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10/08 2018

NASCAR REVEALS INITIAL FRAMEWORK FOR NEW ARCA-K&N PRO SERIES MODEL IN 2020

 

The 2020 NASCAR K&N Pro Series and ARCA seasons will end with a combined champion and the creation of a new sub-division.PHOTO BY NASCAR

The first season will end with a combined champion from both tours

BY:  MATT WEAVER

The future of the ARCA Racing Series came into focus over the weekend at Dover International Speedway.

It was first revealed in April that NASCAR had purchased the second-tier stock car series with the eventual goal of integrating it into a system that already contains the K&N Pro Series East and West divisions.

The changes to that system will not become apparent until the 2020 season, at which point NASCAR will begin to initiate a type of loose merger between the two tours. The new layout will give teams the opportunity to compete in a total of four championships between K&N Pro Series East, K&N Pro Series West, ARCA Racing Elite and a brand-new Stock Car Invitational.

Speaking to NASCAR.com, NASCAR managing director Brandon Thompson said the new structure is designed to equally emphasize veteran drivers and the rising teenaged top prospects.

“Underscoring NASCAR’s commitment to short-track racing is number one,” Thompson said. “Making sure series veterans – a Bobby Gerhart on the ARCA side or a Ronnie and Dillon Bassett on the K&N side – have a home and we can kind of get back to creating those stables in those series is also very important.

“And finally, we want to continue to highlight our up-and-coming stars in the sport.”

Here’s how the new ladder system will be structured:

  • The NASCAR K&N Pro Series East and NASCAR K&N Pro Series West schedule will feature six to eight events, competing on historic short tracks (less than 1 mile) within their regional footprint as in years past.
  • The new ARCA Racing Elite Series championship calendar will be made up of approximately 20 races, with at least half of those races on speedways (longer than 1 mile), including traditional companion events in both ARCA and Pro Series.
  • The Stock Car Invitational will be made up of the remaining 10 races of the ARCA Elite Series, on premier short tracks. In order to be eligible for the three-way combination series, East and West competitors must compete in a minimum number of races across those series – the exact number will be announced at a later date.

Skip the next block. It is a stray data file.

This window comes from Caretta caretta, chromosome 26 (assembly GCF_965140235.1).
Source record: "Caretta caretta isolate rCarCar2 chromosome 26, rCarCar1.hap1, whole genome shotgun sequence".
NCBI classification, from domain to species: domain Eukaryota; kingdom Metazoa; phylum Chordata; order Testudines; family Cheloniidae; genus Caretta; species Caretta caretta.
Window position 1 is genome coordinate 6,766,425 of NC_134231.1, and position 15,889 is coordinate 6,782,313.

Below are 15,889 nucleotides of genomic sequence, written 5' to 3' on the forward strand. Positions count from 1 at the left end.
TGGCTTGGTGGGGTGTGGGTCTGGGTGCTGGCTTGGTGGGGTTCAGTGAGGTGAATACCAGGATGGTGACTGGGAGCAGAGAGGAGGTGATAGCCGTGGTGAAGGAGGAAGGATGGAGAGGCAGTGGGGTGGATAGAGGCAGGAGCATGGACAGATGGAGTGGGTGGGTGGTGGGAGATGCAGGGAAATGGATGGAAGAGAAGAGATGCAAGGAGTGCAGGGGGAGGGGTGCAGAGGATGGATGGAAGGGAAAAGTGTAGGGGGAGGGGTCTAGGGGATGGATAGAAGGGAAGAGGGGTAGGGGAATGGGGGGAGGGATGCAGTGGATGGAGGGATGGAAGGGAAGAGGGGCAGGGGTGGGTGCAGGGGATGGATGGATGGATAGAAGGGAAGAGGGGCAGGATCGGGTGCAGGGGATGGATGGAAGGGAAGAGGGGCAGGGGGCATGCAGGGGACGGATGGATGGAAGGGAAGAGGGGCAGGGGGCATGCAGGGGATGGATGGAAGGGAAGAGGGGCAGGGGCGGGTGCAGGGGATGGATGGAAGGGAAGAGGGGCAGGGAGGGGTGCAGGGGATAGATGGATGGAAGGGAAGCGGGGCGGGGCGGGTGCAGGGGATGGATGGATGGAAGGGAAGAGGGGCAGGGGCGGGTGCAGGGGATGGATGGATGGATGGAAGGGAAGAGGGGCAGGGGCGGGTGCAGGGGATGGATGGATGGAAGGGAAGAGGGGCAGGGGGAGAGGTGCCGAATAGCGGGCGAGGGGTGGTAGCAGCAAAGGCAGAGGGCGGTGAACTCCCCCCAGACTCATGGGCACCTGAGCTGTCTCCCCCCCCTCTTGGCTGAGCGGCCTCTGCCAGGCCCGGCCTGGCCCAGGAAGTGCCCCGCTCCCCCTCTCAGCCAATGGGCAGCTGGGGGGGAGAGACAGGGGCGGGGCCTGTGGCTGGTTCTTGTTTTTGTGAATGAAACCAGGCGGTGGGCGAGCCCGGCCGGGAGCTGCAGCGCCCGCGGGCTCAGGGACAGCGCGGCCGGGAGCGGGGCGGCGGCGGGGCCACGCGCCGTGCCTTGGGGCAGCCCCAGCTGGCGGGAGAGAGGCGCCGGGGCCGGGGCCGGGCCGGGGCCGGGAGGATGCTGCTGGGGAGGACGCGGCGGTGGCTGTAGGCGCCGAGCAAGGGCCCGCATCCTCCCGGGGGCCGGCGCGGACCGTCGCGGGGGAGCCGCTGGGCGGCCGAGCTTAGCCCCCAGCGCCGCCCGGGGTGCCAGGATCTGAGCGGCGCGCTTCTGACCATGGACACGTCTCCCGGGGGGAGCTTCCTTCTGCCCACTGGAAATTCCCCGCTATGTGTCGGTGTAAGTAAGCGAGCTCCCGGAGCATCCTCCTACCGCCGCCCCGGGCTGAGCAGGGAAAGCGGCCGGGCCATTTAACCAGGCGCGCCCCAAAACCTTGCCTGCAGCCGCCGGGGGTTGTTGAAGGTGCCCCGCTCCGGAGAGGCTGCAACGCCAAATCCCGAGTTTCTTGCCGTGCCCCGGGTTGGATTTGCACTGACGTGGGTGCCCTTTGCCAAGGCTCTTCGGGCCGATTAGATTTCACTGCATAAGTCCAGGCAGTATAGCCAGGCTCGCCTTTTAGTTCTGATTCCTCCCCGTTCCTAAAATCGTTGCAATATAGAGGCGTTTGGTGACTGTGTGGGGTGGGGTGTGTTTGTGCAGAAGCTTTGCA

In other words, the final 10 races of the ARCA Elite Series will also contain a championship within a championship in the form of the Stock Car Invitational that features both ARCA and K&N drivers racing for a combined short track championship.

“That’s the part that excites me the most — the opportunity to get those young stars against some of these seasoned veterans and have them all out there at the same time,” Thompson said. “It’s a good natural progression from racing among your peers, so to speak, to going against some wily vets, which is what they’re going to see in the Truck Series.

“It’s another ode to that developmental ladder and this being a key rung in that ladder.”

For at least 2020, ARCA and K&N will continue to have their own distinctive engine packages. For the Stock Car Invitational events, teams will have to use the respective engines of their home tour, something NASCAR will have to work on to ensure parity.

“It will be a meet-in-the-middle for the most part,” Thompson said. “Where there’s not a situation where you can exactly meet halfway, I think you’ll see us take what we all know and discussed as best practices from either one and implement that to take us forward.”

Drivers competing in the Pro Series East, Pro Series West and Stock Car Invitational must be at least 15 years old, while drivers must be at least 18 years old to compete in the ARCA Elite Series.

Other details, including exact venues on the race schedule, series name and television coverage will continue to be finalized over the coming months.